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Getting Financial/Economic News & Opinions
Old 07-11-2011, 12:22 AM   #1
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Getting Financial/Economic News & Opinions

I'm relatively busy with my job, young daughter, wife, home duties, and my hobbies, so I (as most of you did/do) don't have time to do everything I want to do.

Part of that is learning about finances and economics. I could prioritize this over other things, but I don't think I'd enjoy losing some of my limited time I get to play/read about sports

Given that, are there are podcasts you listen to, or any websites that I can use to relatively quickly learn or digest information?

I currently listen to NPR's Planet Money podcast, which I enjoy because it's only 20-30 minutes long, I can listen to it on my commute, and comes out about twice a week.

Anything else you guys could recommend or suggest?
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Old 07-11-2011, 04:37 AM   #2
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I am a little unclear. Finance and Economics can be very broad. Since you are on a retirement forum, I assume your goal has something to do with preparation for retirement.

Can you be a little more specific about what you want to learn about.

What is your goal? Investing? Retirement planning?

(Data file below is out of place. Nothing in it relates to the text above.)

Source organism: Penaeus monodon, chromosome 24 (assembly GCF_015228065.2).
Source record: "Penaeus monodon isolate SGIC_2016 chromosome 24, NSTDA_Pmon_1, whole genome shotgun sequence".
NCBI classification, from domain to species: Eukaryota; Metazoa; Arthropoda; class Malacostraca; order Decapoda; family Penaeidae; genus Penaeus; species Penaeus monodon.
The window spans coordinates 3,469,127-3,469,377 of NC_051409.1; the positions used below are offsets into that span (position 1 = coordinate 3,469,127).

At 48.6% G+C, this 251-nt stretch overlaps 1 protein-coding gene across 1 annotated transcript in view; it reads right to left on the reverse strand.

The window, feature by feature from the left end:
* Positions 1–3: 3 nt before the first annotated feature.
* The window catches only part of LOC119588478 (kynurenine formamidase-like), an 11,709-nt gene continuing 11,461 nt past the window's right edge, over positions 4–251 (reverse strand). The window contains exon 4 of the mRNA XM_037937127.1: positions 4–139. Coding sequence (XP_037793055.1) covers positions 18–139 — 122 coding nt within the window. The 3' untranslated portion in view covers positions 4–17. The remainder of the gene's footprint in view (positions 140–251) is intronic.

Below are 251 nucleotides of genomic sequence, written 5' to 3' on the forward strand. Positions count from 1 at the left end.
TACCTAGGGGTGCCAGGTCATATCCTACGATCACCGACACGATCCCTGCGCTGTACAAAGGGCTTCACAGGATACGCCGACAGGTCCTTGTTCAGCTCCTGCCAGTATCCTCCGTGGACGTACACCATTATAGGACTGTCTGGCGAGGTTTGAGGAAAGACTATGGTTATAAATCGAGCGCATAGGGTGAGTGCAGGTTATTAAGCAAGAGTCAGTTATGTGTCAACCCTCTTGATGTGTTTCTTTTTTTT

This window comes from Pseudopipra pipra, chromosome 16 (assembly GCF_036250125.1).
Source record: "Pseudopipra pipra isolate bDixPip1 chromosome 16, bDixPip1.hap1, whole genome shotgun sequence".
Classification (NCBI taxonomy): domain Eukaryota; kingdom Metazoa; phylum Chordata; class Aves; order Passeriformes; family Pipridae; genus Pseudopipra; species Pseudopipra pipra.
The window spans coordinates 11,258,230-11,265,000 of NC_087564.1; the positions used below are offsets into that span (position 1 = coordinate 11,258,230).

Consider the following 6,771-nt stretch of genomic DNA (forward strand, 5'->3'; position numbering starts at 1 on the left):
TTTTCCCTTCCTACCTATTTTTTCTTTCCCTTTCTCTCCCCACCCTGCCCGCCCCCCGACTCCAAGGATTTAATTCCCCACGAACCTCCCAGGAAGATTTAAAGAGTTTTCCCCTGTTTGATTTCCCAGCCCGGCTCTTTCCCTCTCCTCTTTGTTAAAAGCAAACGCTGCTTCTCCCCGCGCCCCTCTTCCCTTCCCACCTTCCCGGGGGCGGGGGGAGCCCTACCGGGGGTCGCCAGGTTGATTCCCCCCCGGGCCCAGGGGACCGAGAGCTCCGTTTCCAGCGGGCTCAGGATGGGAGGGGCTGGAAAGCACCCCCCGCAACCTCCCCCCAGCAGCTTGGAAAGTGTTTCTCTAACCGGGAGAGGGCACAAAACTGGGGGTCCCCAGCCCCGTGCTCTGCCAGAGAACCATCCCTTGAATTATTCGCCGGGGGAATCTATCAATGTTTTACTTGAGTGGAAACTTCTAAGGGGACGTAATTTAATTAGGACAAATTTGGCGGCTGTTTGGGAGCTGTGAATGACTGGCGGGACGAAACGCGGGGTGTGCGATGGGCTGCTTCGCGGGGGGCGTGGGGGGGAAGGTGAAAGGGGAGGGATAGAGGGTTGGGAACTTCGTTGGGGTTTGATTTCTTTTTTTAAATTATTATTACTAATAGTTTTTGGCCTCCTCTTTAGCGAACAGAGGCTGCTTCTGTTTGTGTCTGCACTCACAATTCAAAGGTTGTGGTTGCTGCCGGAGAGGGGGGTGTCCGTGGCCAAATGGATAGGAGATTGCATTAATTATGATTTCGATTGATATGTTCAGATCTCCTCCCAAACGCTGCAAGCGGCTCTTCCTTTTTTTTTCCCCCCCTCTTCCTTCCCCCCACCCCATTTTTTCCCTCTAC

Your signature says "Planning and Hopeful". It also indicates that you are in your mid 20's.

The good news, since you are taking the steps to work on your personal financial well being.... if you stick with it, save (lbym) and invest (responsibly for the long term), you will be doing your part to fulfill that goal.
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Old 07-11-2011, 06:34 AM   #3
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I sorta sample a lot of places. The Economist, Yahoo Finance and Vanguard to name a few, but I watch many others too. But my investing philosophy is pretty well established (from books, not periodicals), I watched and read more when I was younger. Frankly, I get a lot of good leads right here at ER.org!
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Old 07-11-2011, 06:53 AM   #4
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You have, literally, years to learn this. Why not take 20 minutes at a time, just a couple of days a week, to read parts of any book devoted to retirement basics and/or investing basics? Within a month or two you'd already have a good foundation of basic knowledge.
I don't have knowledge of the areas you asdked, in your original queestion, but I'm sure others will chime in.
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Old 07-11-2011, 09:02 AM   #5
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I agree with the reading of books for the financial base and knowledge.

However he was asking about financial news, based on the subject title. Books aren't good at giving you news.

In that case, I'd recommend: books. Stay away from news. It's sensationalist. It's biased. It's entertainment. It's selling something. Ignore it, for the most part.

IMO.
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Old 07-11-2011, 09:16 AM   #6